It will be noted that whilst an occluded eye cannot see the target, the appropriate detectors 25 can still view the occluded eye or eyes. This is important clinically since a change in gaze direction of an eye that cannot see a target can reveal important information. For example, it may cause a squint to occur which was not present and thus undetected when both eyes can see the target (this is called latent squint). Monitoring the rate of development and the variability of such a squint under occlusion can be important clinically.
The occluders can take the form of LCD computer controlled occluder stops controlled by suitable electrical signals from the computer. Thus in FIG. 2, reference 24 comprises a partially reflecting mirror with a LCD occluder sheet positioned on its anterior surface.
The gaze-direction detectors 25 take the form of cameras provided on the anterior of the headgear. Preferably, infrared sensitive cameras are used which detect infrared light illuminating the eyes and partially reflected by the partially reflecting mirror 24.
Outputs from the computing means 17 are fed to further computing means 18 adapted to calculate, using either polar or co-ordinate values, the positions of the left and right visual axes with reference to the primary position, and these positions are in turn fed to a store means 19. The position of the target 11 is passed directly to the store means 19 from the control console 15. It will be understood that the store means 19 is capable of storing successive different positions of the target 11.
A comparator means 20 is linked with outputs from the store means 19 and is operable in response to the control console 15 to process all of the stored positions to provide correlation information in a form suitable for displaying and/or printing respectively on a visual display unit 21 or printer 22, or for further storage by a further store means 26.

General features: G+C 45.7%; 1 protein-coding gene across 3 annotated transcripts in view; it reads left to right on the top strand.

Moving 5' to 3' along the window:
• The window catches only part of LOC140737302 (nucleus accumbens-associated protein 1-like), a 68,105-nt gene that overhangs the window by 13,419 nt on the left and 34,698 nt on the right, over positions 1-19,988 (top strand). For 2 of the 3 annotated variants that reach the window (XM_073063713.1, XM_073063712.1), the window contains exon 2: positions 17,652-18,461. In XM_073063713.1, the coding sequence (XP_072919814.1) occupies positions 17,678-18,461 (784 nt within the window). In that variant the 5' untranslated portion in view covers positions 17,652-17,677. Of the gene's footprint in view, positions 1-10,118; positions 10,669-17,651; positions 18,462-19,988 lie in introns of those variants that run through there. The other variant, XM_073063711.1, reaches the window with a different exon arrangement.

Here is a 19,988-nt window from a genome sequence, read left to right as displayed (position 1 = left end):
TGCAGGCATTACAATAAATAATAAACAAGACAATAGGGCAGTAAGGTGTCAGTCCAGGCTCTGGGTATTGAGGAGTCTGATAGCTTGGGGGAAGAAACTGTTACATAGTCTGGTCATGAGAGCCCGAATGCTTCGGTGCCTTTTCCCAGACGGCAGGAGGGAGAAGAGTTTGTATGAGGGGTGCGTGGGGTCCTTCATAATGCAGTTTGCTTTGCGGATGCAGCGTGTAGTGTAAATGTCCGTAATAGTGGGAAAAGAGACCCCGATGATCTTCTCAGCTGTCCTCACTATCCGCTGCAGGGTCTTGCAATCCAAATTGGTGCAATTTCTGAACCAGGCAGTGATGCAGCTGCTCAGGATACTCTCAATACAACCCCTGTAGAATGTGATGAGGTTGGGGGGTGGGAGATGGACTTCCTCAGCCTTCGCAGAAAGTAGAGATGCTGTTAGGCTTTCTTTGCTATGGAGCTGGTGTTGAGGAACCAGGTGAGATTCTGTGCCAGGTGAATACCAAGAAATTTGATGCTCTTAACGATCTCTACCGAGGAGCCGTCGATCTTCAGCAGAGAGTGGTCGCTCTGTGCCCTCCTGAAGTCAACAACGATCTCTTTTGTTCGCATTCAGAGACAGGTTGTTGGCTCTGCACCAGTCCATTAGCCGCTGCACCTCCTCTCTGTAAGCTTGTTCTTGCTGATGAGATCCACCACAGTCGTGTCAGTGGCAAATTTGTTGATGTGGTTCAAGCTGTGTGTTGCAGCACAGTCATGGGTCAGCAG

In operation of the apparatus, the observer/patient 14 is simply instructed to look at the target 11 which is moved to successive different positions either step-wise or dynamically according to a program or according to the choice of the operator. The patient's eyes are illuminated by infrared light and partially reflecting mirror 24 is positioned in front of the eyes so that light reflected from the eyes can be detected by the infrared sensitive cameras 25. Without further instruction to the observer 14 and without any other action required from the observer, the eye positions for each eye, or for either eye, are detected and converted to direction data and stored in the store means 19 together with the corresponding data for each of the target positions/directions. If testing is done on a dynamic basis, it will be understood that a sampling time element will be introduced.
Subsequently, under the control of the operator, the stored position data is read out from the store means 19 and processed by means of the comparator 20 for display and/or printing and/or further storage.
In a modification of the system apparatus as described above, the left, right and target position data may effectively be stored directly by means of the visual display unit 21 and/or printer 22, thus by-passing the store means 19 and/or comparator 20. In the foregoing description and in the appended claims, the term "store" and its related terms embraces any medium for keeping a record of multiple data items. In another modification, the screen/projector arrangement is replaced by a video display unit which can be driven in known manner to emulate the screen/projector function. These modifications are within the scope of the appended claims.
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|U.S. Classification||351/209, 351/246, 351/205|
|Mar 12, 1998||AS||Assignment|
Owner name: BID INSTRUMENTS LIMITED, UNITED KINGDOM
Free format text: ASSIGNMENT OF ASSIGNORS INTEREST;ASSIGNOR:DONALDSON, WILLIAM BLAIR MACGREGOR;REEL/FRAME:009043/0669
Effective date: 19980304
|Feb 14, 2002||FPAY||Fee payment|
Year of fee payment: 4
|Mar 9, 2006||FPAY||Fee payment|
Year of fee payment: 8
|Jun 21, 2010||REMI||Maintenance fee reminder mailed|
|Nov 17, 2010||LAPS||Lapse for failure to pay maintenance fees|
|Jan 4, 2011||FP||Expired due to failure to pay maintenance fee|
Effective date: 20101117